Sprawled across broad equatorial latitudes
Stoked and steamed and sensual in the widest sense of the word
Limned in prosody and cadenced song

brəˈzɪl / "bewitched, benighted region of heat & light" /
from "brasa", Latin for "ember"

THIS MATRIX BEGINS HERE, where Bahian griot Bule Bule (leather hat above) sings "The time has come for these bronzed people to show their value / Chegou a hora dessa gente bronzeada mostrar seu valor"...


But like the world-girdling arboreal canopy of a rainforest tree rooted in the Recôncavo (across the bay from where Bule plays plate & knife and Orlando Costa plays pandeiro above), it extends to encompass all of the visionary worlds up & down this randomly-generated stack (video by Betão Aguiar).


The area around the great bay over which Salvador presides like a rough-cut but radiant black diamond is where the profoundest root of Afro-Brazilian civilization gave rise to the fluorescence which continues to illuminate (and move) Brazil…after a journey closely paralleling that of the cultural genius of African-Americans in the United States…


The U.S. was scene of a world-shaking migration from the plantation country of the rural south to the cities of the north. These people... (continue...)

Below find a window into the heart of the matrix, where artists (in the broadest sense) can recommend other artists, and likewise be recommended. The matrix is "small world", meaning that everybody in it is within mere steps of most everybody else in it. Kamasi Washington is one step from Brazil. Several times over.

The matrix began with the living musicians included in the "radio" below (lauded by The Guardian as one of "10 of the Best Music Radio Stations Around the World"). A COMPLETE EXPLANATION of the matrix, its why and its ethos, follow the radio (which follows the party in the quilombo of Kaonge).

Did you know that Brazil has a pantheon? In the sense that the Greeks and the Romans did? The Greek and Roman gods were done in by Constantine (first blow) and Theodosius (final blow). The gods of Brazil were born in Africa and arrived in Brazil within the negreiros making the Middle Passage, a voyage which transported not only people, but a culture. There was a great attempt by the Brazilian poobahs to exterminate the gods of Africa in Brazil, but it didn’t work (the chula above is a popular manifestation of the rhythms for Cabila, or Cabula, deity of the hunt in the candomblé of Brazilian Bantus).


As the Roman emperors moved to extinguish the very real belief in Jupiter, Apollo, Venus, Minerva and the rest, banning the ceremonies to these deities, the Brazilian “authorities” banned the ceremonies devoted to Oxalá, Oxossi, Iansã... (continue...)

If You Can't Stand the Heat


Brazil is not a European nation. It's not a North American nation. It's not an East Asian nation. It straddles jungle and desert and dense urban centers both the equator and the Tropic of Capricorn. It absorbed over ten times the number of African slaves taken to the United States of America, and much of its aboriginal population was absorbed into the general population-at-large. Its people have lived under oligarchy, plutocracy, dictatorships and massive corruption, with elements of these still strongly entrenched today.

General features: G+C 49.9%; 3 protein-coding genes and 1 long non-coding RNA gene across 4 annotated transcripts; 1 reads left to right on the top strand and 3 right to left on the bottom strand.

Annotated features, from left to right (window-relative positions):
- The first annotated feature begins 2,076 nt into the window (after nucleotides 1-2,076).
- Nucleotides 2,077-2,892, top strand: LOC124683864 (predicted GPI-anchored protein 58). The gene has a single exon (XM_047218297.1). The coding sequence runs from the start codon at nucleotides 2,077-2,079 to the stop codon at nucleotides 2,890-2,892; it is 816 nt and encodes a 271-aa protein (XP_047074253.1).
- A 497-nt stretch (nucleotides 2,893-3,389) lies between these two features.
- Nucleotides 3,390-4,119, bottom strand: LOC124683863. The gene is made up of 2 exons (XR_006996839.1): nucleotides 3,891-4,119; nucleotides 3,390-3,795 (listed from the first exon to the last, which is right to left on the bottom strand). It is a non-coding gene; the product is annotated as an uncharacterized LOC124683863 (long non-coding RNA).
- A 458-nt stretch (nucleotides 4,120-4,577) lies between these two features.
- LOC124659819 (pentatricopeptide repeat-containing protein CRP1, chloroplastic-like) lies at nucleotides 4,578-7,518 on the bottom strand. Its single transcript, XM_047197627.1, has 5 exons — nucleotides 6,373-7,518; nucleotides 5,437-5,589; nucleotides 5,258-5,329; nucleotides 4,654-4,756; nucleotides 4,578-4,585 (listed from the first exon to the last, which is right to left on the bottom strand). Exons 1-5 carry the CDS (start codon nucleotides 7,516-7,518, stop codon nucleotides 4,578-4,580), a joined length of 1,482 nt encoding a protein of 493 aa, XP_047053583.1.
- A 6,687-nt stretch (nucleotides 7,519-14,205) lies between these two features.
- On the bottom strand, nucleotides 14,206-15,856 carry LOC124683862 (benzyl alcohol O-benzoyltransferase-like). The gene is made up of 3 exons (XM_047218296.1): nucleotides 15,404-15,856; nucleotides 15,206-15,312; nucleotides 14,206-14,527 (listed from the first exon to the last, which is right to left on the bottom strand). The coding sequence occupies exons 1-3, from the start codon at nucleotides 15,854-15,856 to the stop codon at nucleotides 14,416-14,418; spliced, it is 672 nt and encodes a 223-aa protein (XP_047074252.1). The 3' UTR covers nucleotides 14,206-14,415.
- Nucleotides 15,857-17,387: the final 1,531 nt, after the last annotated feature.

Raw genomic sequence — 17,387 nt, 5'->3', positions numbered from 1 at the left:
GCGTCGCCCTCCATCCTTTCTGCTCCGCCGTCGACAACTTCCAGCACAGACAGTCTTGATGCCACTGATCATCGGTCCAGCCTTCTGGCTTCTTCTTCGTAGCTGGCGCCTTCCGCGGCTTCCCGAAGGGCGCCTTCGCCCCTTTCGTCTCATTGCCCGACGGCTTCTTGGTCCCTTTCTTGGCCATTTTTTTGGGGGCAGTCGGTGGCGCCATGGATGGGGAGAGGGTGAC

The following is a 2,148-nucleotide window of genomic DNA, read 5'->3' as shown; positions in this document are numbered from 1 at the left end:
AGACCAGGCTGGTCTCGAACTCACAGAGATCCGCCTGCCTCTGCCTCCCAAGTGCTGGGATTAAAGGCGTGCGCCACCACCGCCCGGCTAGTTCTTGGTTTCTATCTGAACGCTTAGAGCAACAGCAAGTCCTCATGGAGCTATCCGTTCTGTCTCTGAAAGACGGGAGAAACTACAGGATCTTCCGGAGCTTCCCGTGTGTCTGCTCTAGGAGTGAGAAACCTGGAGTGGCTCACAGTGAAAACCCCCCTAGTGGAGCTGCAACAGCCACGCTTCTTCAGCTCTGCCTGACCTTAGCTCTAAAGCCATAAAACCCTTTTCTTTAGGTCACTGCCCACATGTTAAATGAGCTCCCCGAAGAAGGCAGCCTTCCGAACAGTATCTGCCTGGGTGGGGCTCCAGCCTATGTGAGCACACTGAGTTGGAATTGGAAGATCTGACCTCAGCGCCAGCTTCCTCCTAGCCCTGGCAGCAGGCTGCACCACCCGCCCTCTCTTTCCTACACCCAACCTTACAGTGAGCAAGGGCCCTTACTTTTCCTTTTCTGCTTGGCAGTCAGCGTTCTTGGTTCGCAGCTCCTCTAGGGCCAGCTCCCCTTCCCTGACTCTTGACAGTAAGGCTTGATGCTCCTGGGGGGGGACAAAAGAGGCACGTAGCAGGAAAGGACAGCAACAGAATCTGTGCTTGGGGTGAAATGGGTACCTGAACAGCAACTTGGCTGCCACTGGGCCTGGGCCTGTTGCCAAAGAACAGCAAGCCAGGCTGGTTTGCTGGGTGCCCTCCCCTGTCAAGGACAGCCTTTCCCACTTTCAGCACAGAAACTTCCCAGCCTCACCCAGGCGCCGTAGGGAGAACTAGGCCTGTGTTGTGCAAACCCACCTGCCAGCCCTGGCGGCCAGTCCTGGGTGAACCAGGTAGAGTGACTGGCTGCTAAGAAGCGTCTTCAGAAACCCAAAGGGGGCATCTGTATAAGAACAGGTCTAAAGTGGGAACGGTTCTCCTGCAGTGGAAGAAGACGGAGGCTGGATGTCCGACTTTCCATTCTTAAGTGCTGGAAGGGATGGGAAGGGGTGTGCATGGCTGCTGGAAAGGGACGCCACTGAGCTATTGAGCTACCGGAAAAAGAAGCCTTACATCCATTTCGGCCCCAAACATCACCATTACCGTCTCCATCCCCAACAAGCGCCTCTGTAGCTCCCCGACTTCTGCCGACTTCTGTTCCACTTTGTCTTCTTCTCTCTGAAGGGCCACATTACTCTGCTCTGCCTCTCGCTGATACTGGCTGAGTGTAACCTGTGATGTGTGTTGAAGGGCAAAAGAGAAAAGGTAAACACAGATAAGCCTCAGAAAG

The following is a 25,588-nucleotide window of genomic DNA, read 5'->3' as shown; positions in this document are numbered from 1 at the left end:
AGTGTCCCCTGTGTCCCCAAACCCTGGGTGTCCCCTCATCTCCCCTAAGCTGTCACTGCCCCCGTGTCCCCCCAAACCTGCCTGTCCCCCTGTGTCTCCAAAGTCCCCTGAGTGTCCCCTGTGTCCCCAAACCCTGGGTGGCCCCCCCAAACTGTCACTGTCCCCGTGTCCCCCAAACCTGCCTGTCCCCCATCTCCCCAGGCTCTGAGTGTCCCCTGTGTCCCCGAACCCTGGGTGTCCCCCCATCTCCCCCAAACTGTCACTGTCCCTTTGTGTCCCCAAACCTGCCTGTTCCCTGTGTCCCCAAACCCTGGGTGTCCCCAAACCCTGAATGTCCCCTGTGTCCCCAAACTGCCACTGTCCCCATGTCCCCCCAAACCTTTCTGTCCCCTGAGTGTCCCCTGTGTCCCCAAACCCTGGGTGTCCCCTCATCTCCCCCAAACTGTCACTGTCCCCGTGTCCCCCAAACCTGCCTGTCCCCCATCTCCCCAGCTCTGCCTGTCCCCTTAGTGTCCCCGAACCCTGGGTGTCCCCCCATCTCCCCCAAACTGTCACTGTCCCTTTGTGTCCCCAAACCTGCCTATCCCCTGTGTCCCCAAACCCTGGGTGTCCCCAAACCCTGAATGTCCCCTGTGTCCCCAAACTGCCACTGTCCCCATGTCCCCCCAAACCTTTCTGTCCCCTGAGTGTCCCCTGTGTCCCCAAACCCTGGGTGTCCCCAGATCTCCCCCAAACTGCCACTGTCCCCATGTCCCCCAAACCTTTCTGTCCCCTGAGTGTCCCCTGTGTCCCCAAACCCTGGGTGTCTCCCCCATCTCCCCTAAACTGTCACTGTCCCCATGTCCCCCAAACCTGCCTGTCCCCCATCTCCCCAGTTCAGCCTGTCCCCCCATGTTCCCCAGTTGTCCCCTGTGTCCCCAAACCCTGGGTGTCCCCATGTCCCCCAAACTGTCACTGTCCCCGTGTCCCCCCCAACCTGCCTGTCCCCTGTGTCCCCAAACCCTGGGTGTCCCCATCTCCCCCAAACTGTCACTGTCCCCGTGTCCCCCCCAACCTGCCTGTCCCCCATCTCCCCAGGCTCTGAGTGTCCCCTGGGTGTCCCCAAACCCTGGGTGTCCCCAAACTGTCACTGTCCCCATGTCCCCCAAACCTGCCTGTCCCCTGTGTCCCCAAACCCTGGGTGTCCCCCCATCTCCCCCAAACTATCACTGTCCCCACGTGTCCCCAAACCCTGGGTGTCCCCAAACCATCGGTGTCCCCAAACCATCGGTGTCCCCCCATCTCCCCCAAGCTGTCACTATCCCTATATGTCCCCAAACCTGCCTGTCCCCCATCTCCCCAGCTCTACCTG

Brazil has buzz...not the shallow buzz of a fashionable moment...but the deep buzz of a population which in spite of or perhaps because of the tough slog through life they've been allotted by humanity's dregs-in-fine-linen, have chosen not to simply pull themselves along but to lift their voices in song and their bodies in dance...to eat well and converse well and much and to wring the joy out of the day-to-day happenings and small pleasures of life which are so often set aside or ignored in the European, North American, and East Asian nations.


For this Brazil has a genius perhaps unparalleled in all other countries and societies, a genius which thrives alongside peeling paint and holes in the streets and roads, under bad organization by the powers-that-be, both civil and governmental, under a constant rain of societal indignities...


Which is all to say that if you don't know Brazil and you're expecting any semblance of order, progress and light, you will certainly find the light! And the buzz of a people who for generations have responded to privation at many different levels by somehow rising above it all.


(photo is of João do Boi / "John of the Ox" / in front of his house in São Braz, Bahia. Same house he has his back to in the clip above)

TAPPING A CATEGORY will show you other artists within that category.

Raimundo Sodré, in a conversation ranging through New Orleans and Harlem and the South Side of Chicago ... and Appalachia and Irish villages and Russian shtetls and the unofficial symbol of Brazil's Bahian-born national music almost certainly having arrived in Brazil in the hands of Sephardic Jews (including conversos) fleeing the Inquisition, once remarked: "Where there's misery, there's music..."


Behold the Star of David Illuminating the Bahia Sky!

Severino felt his pockets for coins and bills to measure the day. He placed his two steel coolers next to the front door on his way into the house, and paused to thank God for his arrival home, as he always did. He scraped off the red-brown mud caked to his sandals, and hung his black felt fedora, dripping wet, on the wall.


It wasn’t good. (continue...)

Bahia is a hot cauldron of rhythms and musical styles, but one particular style here is so utterly essential, so utterly fundamental not only to Bahian music specifically but to Brazilian music in general — occupying a place here analogous to that of the blues in the United States — that it deserves singling out. It is derived from (or some say brother to) the cabila rhythm of candomblé angola…


…and it is called… (continue...)